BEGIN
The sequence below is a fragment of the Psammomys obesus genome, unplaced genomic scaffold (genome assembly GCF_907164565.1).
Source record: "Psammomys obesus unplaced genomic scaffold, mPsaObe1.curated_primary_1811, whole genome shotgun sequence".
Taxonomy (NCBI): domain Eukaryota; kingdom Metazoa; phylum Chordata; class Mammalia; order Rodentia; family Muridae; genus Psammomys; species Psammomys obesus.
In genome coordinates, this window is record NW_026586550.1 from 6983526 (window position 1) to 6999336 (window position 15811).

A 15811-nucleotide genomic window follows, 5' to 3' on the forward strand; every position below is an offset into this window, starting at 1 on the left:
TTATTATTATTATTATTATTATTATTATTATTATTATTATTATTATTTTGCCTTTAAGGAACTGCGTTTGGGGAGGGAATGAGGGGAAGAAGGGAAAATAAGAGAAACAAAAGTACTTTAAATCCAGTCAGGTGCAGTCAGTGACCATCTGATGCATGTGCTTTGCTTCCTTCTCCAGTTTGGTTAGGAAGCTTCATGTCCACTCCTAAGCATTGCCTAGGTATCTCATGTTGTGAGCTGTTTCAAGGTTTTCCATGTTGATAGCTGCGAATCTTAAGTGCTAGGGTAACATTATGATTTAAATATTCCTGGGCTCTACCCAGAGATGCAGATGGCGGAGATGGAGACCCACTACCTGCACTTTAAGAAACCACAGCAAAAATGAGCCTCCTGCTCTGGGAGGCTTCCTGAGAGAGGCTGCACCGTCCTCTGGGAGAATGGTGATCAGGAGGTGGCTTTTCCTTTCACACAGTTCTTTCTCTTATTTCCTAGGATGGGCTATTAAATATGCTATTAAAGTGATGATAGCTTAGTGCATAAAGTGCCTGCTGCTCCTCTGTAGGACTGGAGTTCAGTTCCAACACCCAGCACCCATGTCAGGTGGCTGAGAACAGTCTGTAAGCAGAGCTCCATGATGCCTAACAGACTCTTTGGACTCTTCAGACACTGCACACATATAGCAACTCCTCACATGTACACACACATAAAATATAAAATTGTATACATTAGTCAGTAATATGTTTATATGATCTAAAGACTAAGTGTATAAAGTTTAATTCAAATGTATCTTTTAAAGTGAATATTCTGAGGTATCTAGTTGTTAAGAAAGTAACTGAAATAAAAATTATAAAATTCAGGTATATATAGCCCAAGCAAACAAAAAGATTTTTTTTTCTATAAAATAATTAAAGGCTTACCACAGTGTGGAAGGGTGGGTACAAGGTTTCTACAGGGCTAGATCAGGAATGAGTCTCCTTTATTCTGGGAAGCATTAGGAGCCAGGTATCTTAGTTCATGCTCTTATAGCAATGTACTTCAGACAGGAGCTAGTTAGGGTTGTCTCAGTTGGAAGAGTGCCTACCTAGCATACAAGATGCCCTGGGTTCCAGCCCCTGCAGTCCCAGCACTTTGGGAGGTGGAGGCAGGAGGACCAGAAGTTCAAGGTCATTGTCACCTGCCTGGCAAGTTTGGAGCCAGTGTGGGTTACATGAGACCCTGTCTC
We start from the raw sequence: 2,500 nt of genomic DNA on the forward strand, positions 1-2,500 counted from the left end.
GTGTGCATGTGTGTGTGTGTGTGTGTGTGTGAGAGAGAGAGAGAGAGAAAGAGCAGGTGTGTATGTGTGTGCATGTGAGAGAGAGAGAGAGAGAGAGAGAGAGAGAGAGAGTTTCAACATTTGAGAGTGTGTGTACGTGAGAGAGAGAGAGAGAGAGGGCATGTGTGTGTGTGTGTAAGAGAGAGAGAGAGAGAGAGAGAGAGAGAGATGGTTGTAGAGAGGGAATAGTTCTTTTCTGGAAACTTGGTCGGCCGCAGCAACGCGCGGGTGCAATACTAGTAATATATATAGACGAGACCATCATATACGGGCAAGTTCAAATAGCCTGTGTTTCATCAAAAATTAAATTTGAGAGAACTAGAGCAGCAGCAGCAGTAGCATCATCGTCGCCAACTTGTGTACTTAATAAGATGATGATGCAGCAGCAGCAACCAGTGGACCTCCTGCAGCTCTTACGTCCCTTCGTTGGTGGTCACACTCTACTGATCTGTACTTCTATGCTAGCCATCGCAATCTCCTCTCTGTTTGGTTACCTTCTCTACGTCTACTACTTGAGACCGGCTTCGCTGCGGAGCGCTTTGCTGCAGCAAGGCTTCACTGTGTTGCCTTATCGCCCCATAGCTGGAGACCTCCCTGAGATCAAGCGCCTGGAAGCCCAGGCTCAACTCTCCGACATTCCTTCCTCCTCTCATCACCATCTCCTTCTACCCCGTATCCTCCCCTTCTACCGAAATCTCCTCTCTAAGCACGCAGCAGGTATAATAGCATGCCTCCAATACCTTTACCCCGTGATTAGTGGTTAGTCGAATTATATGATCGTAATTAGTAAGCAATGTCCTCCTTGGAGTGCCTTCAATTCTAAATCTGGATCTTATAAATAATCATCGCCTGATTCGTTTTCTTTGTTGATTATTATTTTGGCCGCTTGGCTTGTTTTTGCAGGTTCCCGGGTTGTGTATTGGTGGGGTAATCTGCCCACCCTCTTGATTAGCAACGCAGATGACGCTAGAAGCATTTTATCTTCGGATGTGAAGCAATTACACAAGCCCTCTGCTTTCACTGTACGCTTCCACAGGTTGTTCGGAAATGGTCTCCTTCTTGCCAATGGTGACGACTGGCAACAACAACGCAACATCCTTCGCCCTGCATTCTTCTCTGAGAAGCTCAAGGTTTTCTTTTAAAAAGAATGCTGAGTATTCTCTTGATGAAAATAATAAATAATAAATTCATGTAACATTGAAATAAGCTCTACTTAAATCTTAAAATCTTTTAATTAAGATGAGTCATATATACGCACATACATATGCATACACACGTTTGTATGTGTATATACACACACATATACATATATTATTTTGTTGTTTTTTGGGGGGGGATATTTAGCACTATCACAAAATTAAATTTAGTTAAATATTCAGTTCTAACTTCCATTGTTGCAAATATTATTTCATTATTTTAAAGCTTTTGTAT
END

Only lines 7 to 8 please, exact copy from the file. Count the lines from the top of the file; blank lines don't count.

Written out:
We start from the raw sequence: 2,500 nt of genomic DNA on the forward strand, positions 1-2,500 counted from the left end.
GTGTGCATGTGTGTGTGTGTGTGTGTGTGTGAGAGAGAGAGAGAGAGAAAGAGCAGGTGTGTATGTGTGTGCATGTGAGAGAGAGAGAGAGAGAGAGAGAGAGAGAGAGAGTTTCAACATTTGAGAGTGTGTGTACGTGAGAGAGAGAGAGAGAGAGGGCATGTGTGTGTGTGTGTAAGAGAGAGAGAGAGAGAGAGAGAGAGAGAGATGGTTGTAGAGAGGGAATAGTTCTTTTCTGGAAACTTGGTCGGCCGCAGCAACGCGCGGGTGCAATACTAGTAATATATATAGACGAGACCATCATATACGGGCAAGTTCAAATAGCCTGTGTTTCATCAAAAATTAAATTTGAGAGAACTAGAGCAGCAGCAGCAGTAGCATCATCGTCGCCAACTTGTGTACTTAATAAGATGATGATGCAGCAGCAGCAACCAGTGGACCTCCTGCAGCTCTTACGTCCCTTCGTTGGTGGTCACACTCTACTGATCTGTACTTCTATGCTAGCCATCGCAATCTCCTCTCTGTTTGGTTACCTTCTCTACGTCTACTACTTGAGACCGGCTTCGCTGCGGAGCGCTTTGCTGCAGCAAGGCTTCACTGTGTTGCCTTATCGCCCCATAGCTGGAGACCTCCCTGAGATCAAGCGCCTGGAAGCCCAGGCTCAACTCTCCGACATTCCTTCCTCCTCTCATCACCATCTCCTTCTACCCCGTATCCTCCCCTTCTACCGAAATCTCCTCTCTAAGCACGCAGCAGGTATAATAGCATGCCTCCAATACCTTTACCCCGTGATTAGTGGTTAGTCGAATTATATGATCGTAATTAGTAAGCAATGTCCTCCTTGGAGTGCCTTCAATTCTAAATCTGGATCTTATAAATAATCATCGCCTGATTCGTTTTCTTTGTTGATTATTATTTTGGCCGCTTGGCTTGTTTTTGCAGGTTCCCGGGTTGTGTATTGGTGGGGTAATCTGCCCACCCTCTTGATTAGCAACGCAGATGACGCTAGAAGCATTTTATCTTCGGATGTGAAGCAATTACACAAGCCCTCTGCTTTCACTGTACGCTTCCACAGGTTGTTCGGAAATGGTCTCCTTCTTGCCAATGGTGACGACTGGCAACAACAACGCAACATCCTTCGCCCTGCATTCTTCTCTGAGAAGCTCAAGGTTTTCTTTTAAAAAGAATGCTGAGTATTCTCTTGATGAAAATAATAAATAATAAATTCATGTAACATTGAAATAAGCTCTACTTAAATCTTAAAATCTTTTAATTAAGATGAGTCATATATACGCACATACATATGCATACACACGTTTGTATGTGTATATACACACACATATACATATATTATTTTGTTGTTTTTTGGGGGGGGATATTTAGCACTATCACAAAATTAAATTTAGTTAAATATTCAGTTCTAACTTCCATTGTTGCAAATATTATTTCATTATTTTAAAGCTTTTGTAT